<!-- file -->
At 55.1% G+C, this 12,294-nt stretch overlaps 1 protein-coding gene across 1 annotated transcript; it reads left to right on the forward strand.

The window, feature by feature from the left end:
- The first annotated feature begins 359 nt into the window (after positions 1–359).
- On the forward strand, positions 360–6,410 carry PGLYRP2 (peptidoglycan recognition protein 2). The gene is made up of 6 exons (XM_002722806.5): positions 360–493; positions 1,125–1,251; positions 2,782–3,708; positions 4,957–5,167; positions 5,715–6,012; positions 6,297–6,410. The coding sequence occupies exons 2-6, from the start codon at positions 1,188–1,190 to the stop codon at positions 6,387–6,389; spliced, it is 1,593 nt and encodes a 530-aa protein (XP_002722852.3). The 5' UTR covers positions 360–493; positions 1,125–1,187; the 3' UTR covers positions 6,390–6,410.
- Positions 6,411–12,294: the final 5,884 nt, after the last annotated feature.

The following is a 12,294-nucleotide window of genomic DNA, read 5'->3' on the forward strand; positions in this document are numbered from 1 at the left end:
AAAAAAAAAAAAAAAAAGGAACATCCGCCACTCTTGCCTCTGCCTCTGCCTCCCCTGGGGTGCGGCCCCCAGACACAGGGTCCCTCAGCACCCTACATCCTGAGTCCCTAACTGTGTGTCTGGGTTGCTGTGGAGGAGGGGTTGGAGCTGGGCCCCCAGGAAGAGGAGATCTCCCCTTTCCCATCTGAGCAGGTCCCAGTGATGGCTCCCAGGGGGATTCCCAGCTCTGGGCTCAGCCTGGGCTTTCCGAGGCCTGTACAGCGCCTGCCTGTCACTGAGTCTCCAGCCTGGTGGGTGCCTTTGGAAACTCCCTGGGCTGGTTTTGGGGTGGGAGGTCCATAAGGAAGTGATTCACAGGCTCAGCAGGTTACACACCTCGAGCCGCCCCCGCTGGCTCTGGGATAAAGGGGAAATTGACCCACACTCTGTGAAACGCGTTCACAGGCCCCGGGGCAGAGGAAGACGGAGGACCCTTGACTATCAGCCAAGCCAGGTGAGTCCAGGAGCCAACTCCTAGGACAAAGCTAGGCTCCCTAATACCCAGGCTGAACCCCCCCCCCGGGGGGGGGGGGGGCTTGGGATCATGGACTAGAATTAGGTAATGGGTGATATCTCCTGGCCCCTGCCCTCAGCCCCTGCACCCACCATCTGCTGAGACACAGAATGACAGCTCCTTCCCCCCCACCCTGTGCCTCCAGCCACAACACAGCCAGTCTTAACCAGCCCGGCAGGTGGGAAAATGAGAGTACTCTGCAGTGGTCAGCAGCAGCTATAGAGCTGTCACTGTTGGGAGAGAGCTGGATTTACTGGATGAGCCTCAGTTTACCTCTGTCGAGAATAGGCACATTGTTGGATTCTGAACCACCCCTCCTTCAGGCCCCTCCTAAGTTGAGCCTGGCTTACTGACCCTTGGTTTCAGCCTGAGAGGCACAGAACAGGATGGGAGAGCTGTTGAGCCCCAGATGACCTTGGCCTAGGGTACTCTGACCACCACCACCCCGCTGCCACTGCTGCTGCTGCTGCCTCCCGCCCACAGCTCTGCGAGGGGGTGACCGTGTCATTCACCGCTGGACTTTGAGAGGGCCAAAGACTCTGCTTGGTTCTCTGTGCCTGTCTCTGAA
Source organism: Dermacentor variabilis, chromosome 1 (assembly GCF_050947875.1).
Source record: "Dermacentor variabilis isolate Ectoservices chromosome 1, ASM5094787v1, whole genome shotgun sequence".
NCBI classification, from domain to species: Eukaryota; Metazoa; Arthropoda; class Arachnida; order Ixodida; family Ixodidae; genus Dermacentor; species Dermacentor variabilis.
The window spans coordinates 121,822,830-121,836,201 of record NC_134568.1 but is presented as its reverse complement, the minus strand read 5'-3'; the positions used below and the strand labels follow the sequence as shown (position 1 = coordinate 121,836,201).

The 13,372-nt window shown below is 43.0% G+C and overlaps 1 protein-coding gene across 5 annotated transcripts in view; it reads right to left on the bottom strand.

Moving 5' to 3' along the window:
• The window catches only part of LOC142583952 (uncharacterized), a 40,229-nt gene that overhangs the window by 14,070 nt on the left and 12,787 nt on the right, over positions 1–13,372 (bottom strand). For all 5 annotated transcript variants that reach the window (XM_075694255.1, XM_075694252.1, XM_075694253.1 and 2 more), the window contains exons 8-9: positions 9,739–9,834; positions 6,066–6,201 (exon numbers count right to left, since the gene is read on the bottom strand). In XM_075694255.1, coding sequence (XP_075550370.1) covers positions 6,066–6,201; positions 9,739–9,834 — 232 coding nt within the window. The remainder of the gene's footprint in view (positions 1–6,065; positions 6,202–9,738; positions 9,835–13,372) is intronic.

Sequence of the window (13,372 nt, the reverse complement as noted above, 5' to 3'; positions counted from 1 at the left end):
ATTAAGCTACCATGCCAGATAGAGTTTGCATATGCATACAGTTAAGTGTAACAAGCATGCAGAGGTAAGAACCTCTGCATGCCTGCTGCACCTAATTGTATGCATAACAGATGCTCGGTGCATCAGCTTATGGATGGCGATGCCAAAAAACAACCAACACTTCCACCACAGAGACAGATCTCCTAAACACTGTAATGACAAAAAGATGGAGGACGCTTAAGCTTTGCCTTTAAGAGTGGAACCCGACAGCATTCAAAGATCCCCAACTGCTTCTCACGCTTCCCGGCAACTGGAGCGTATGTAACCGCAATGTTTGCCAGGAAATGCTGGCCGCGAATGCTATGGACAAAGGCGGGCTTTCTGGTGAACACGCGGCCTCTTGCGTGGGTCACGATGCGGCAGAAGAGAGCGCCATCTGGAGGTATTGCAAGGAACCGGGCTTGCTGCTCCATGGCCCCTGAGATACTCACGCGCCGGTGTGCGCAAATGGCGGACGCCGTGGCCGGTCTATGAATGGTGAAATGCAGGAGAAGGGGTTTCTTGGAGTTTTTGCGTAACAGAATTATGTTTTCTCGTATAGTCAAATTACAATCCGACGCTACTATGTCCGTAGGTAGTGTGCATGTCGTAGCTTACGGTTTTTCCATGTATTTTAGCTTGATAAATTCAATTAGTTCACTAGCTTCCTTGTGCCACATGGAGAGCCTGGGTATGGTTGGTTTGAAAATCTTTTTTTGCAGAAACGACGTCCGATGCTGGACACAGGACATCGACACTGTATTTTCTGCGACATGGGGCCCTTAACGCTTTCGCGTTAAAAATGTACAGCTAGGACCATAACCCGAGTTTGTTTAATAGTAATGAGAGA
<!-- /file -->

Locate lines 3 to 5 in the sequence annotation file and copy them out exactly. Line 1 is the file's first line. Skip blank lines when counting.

- The first annotated feature begins 359 nt into the window (after positions 1–359).
- On the forward strand, positions 360–6,410 carry PGLYRP2 (peptidoglycan recognition protein 2). The gene is made up of 6 exons (XM_002722806.5): positions 360–493; positions 1,125–1,251; positions 2,782–3,708; positions 4,957–5,167; positions 5,715–6,012; positions 6,297–6,410. The coding sequence occupies exons 2-6, from the start codon at positions 1,188–1,190 to the stop codon at positions 6,387–6,389; spliced, it is 1,593 nt and encodes a 530-aa protein (XP_002722852.3). The 5' UTR covers positions 360–493; positions 1,125–1,187; the 3' UTR covers positions 6,390–6,410.
- Positions 6,411–12,294: the final 5,884 nt, after the last annotated feature.